Safe Cars Save Lives

Car Safety Resources

Safe cars reduce injuries and fatalities in auto accidents. A little knowledge can go a long way toward protecting you and your family from serious injuries or death in a car crash. Accidents happen and the type of car you drive plays an important role in keeping you and your loved ones safe.

Crash Tests and Safety Ratings

  • SaferCar.gov provides consumers with vehicle safety information, five-star safety ratings, front and side crash rating results, even recently rollover ratings, to aid consumers in their vehicle purchase decisions.

  • Insurance Institute for Highway Safety (IIHS) — Independent, nonprofit, scientific and educational organization that tests and rates crash performance of new cars. Test results are often featured on national news networks. Good resource for car safety information. Free search of vehicle crash ratings in frontal, side-impact and rear-end crash tests.

  • Consumer Reports — Published by Consumers Union, an expert, independent nonprofit organization whose mission is to work for a fair, just, and safe marketplace for all consumers and to empower consumers to protect themselves. Subscription site allows search of vehicle ratings that include safety ratings as well as vehicle performance and reliability ratings.

Safety Features You Should Have on Your Next Vehicle

  • Electronic stability control (ESC) — One of the most significant advances in crash prevention, which has been on the market since 1995, is Electronic Stability Control (ESC). ESC, known by a host of names like StabiliTrak, Vehicle Stability Control, Electronic Stability Program, etc., work by using ABS brakes as a foundation and with the addition of sensors measure steering wheel angle, yaw rate, acceleration and turning force. Software algorithms interpret the sensor data and determine whether the vehicle is traveling the way it should given the driver input. If not, the system automatically activates the brakes on one or more wheels or activates the throttle slightly to bring the car back in line. Analysis of recent real-world data shows significant reductions in single car crashes for vehicles with ESC. Do not buy an SUV without ESC. For a list of vehicles equipped with ESC, visit this page at SaferCar.gov.

  • Side curtain air bags with head protection — Head SABs are usually mounted in the roof rail above the side windows and are designed to help protect an adult's head in a side-impact crash. There are two types of head SABs: curtain SABs and tubular SABs. Typically, curtain SABs help protect both front and rear occupants in a side-impact crash; some may also provide protection from ejection if your car rolls over after being struck on the side. Head/chest combination ("combo") SABs are usually mounted in the side of the seat and are typically larger than chest (or torso) SABs. Combo SABs are designed to help protect both the head and chest of an adult.

  • Properly adjusted head restraints — What many motorists refer to as a headrest is actually a head restraint. It is a common misconception that a restraint is a comfort feature. Head restraints are installed in vehicles for safety purposes and are an essential safety feature like lap/shoulder belts. Effective head restraints reduce the rearward motion of an occupant's head in a rear-end crash and decrease the likelihood of sustaining a whiplash injury. After years of neglect, improved head restraints are beginning to appear on the market. Some auto manufacturers include head restraints that automatically adjust position when the seat is adjusted. Tall occupants who adjust a seat rearward to gain legroom also gain the added protection of a higher head restraint. Other manufacturers have incorporated active systems that automatically improve head restraint position during a crash. To reduce the likelihood of sustaining a whiplash injury in a crash, head restraints should be positioned high enough to protect the head so as to minimize neck distortion. The top of the head restraint should be positioned at least level with the top of the ears or about 3.5 inches below the top of the head. The distance from the back of the head to the restraint should be as small as possible, preferably less than 4 inches. Because people differ in height, the amount of adjustment varies. For some occupants, no adjustment from the lowest position is required.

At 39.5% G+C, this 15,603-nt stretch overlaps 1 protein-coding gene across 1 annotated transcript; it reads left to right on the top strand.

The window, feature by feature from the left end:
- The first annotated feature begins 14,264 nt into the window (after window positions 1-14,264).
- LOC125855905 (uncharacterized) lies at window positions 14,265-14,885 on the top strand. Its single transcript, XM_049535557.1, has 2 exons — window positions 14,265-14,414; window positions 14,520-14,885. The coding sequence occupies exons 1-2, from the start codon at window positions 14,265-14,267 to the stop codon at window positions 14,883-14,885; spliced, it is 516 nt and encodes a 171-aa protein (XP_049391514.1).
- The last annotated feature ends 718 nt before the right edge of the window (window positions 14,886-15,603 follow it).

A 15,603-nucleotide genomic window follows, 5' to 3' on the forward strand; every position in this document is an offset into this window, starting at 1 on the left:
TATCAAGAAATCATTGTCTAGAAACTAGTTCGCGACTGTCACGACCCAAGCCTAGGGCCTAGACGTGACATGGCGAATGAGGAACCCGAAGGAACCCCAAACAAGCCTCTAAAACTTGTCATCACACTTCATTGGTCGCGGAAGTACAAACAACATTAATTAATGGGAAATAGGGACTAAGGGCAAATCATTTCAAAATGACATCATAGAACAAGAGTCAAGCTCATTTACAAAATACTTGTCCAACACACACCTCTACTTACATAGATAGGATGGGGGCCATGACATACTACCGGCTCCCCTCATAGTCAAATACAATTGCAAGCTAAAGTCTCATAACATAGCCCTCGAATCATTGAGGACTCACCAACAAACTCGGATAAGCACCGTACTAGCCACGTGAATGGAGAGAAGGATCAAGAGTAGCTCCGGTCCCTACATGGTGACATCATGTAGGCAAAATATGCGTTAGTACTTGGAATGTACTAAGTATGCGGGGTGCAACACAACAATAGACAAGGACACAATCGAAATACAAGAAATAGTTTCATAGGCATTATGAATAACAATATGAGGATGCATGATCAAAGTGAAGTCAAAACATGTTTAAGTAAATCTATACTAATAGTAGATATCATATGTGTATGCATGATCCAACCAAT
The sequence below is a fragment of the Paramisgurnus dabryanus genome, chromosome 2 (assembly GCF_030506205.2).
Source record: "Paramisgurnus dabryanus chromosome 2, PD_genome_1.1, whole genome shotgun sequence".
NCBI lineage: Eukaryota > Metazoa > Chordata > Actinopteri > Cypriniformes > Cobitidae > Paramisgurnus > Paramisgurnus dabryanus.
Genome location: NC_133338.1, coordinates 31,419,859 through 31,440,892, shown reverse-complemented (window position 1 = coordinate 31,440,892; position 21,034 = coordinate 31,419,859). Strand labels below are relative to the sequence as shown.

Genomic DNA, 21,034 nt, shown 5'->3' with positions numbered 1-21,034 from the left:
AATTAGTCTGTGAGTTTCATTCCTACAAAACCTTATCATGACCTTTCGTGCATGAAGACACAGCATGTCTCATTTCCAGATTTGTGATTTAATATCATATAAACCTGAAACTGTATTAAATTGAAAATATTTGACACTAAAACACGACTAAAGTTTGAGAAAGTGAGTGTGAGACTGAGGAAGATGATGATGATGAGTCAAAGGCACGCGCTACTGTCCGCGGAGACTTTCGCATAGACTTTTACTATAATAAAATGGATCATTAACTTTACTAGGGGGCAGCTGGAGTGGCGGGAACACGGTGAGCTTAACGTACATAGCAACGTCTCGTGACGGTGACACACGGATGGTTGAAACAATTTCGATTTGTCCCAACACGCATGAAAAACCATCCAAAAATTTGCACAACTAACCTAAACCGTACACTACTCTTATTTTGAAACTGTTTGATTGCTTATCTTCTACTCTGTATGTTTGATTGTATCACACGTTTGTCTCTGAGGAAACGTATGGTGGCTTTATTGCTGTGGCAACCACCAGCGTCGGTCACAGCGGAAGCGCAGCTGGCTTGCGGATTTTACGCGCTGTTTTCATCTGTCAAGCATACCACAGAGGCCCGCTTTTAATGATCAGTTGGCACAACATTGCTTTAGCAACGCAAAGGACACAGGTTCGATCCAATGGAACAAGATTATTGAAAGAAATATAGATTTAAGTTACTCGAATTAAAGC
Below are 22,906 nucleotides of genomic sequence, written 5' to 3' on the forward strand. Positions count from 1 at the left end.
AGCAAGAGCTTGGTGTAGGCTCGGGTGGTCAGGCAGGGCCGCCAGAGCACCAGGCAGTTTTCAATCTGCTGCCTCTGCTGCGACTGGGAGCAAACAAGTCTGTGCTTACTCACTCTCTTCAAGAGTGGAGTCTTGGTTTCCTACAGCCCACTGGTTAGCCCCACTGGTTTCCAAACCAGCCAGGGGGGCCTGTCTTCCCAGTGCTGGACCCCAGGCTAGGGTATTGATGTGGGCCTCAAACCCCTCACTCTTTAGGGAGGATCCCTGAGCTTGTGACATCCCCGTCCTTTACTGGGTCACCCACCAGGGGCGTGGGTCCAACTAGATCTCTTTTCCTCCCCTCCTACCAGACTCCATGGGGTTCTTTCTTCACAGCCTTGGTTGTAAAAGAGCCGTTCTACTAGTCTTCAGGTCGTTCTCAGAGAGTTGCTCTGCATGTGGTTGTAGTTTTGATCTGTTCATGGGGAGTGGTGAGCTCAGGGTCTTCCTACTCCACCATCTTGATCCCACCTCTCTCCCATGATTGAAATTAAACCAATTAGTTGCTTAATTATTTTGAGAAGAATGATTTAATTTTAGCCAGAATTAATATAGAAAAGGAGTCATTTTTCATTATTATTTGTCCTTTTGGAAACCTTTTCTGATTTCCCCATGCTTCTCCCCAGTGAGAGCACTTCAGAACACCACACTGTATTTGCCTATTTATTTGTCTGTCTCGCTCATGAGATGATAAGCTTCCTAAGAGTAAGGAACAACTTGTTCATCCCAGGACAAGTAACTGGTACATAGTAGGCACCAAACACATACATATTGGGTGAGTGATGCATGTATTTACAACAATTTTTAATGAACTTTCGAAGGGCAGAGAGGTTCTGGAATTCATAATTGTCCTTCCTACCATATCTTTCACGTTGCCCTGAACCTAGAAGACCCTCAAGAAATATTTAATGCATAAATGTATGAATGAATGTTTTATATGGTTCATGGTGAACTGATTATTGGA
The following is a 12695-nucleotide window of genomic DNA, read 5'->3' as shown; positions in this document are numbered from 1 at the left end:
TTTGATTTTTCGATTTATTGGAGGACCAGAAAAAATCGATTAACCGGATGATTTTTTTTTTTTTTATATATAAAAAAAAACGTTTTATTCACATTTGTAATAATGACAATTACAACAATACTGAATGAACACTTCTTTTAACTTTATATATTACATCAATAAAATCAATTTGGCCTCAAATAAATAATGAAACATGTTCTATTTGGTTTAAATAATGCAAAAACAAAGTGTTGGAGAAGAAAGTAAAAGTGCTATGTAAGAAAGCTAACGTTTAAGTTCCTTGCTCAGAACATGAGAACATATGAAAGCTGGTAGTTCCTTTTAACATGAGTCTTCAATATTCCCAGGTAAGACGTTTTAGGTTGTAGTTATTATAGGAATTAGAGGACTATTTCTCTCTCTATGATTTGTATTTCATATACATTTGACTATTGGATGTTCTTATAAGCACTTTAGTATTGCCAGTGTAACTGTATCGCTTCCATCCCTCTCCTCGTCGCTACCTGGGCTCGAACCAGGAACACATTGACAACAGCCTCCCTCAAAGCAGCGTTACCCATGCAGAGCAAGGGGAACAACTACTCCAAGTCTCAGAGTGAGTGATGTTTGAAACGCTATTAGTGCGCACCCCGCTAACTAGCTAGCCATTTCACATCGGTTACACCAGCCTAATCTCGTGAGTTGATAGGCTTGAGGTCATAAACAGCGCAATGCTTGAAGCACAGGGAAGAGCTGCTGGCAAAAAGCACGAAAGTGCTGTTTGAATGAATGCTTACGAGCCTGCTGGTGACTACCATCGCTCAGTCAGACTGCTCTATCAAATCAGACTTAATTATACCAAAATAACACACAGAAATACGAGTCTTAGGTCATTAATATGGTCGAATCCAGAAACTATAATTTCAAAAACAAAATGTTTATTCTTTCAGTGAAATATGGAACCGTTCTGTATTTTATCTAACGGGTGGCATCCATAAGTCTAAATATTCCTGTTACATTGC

Personal Injury Lawyers Fighting for a Safer Iowa

  • Report Problems or Vehicle Defects — Go to the NHTSA Office of Defects Investigation to report safety problems with your vehicle. Complaint information will be entered into NHTSA's vehicle owner's complaint database and used with other complaints to determine if a safety-related defect trend exists. If a safety-related defect exists in a motor vehicle or item of motor vehicle equipment, the manufacturer must fix it at no cost to the owner. Your complaint is the first step in the process. Government engineers analyze the problem. If warranted, the manufacturer is asked to conduct a recall. If the manufacturer does not initiate a recall, the government can order the manufacturer to initiate a recall. NHTSA does not have to receive a specific number of complaints before looking into a problem. They gather all available information on a problem. Your complaint is important. For more information on NHTSA's defect and recall program. To find out if your vehicle has been recalled for a safety defect, visit here.